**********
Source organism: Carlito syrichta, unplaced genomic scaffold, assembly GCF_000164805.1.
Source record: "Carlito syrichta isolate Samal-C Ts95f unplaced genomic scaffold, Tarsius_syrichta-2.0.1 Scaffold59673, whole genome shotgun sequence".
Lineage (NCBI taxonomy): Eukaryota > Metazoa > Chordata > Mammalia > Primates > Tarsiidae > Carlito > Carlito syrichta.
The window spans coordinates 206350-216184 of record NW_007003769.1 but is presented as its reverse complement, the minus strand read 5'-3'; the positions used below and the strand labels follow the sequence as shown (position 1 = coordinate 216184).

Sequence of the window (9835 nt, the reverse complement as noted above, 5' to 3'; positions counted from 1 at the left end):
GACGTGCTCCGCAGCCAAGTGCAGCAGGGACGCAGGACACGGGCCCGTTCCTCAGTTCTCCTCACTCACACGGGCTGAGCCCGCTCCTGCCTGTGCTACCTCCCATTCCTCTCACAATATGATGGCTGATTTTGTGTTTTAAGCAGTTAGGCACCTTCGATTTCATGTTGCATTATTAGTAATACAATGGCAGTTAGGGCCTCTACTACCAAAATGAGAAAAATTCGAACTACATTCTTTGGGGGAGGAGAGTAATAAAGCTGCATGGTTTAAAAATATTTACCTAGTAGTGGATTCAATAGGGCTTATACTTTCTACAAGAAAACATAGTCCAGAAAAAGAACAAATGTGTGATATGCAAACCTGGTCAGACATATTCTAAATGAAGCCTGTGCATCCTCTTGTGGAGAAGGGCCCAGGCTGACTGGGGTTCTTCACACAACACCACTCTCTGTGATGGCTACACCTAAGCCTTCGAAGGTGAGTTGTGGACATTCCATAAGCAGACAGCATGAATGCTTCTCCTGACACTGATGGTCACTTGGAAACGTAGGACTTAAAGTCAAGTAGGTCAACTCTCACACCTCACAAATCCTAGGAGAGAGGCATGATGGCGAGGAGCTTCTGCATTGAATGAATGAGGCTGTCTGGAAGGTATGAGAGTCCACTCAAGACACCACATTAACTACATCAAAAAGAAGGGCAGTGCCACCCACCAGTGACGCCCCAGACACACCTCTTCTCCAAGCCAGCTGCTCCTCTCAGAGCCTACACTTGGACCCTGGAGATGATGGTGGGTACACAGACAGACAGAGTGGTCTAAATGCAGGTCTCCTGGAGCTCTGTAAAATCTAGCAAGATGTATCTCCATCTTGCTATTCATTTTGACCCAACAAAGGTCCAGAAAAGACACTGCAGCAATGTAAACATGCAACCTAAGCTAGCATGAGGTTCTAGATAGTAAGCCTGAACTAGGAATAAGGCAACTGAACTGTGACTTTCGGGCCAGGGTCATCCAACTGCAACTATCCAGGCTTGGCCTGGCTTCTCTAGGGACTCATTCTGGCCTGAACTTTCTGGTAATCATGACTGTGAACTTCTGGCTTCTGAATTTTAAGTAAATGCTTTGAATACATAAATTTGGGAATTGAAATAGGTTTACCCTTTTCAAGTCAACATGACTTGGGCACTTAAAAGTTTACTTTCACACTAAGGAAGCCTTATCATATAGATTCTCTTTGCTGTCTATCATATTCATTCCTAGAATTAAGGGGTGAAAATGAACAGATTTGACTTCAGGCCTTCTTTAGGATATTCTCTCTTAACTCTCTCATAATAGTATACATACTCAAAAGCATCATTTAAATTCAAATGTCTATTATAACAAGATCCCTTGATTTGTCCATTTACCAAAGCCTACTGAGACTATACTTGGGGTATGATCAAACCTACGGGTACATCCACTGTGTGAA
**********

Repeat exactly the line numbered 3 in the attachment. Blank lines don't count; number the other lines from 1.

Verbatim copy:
Lineage (NCBI taxonomy): Eukaryota > Metazoa > Chordata > Mammalia > Primates > Tarsiidae > Carlito > Carlito syrichta.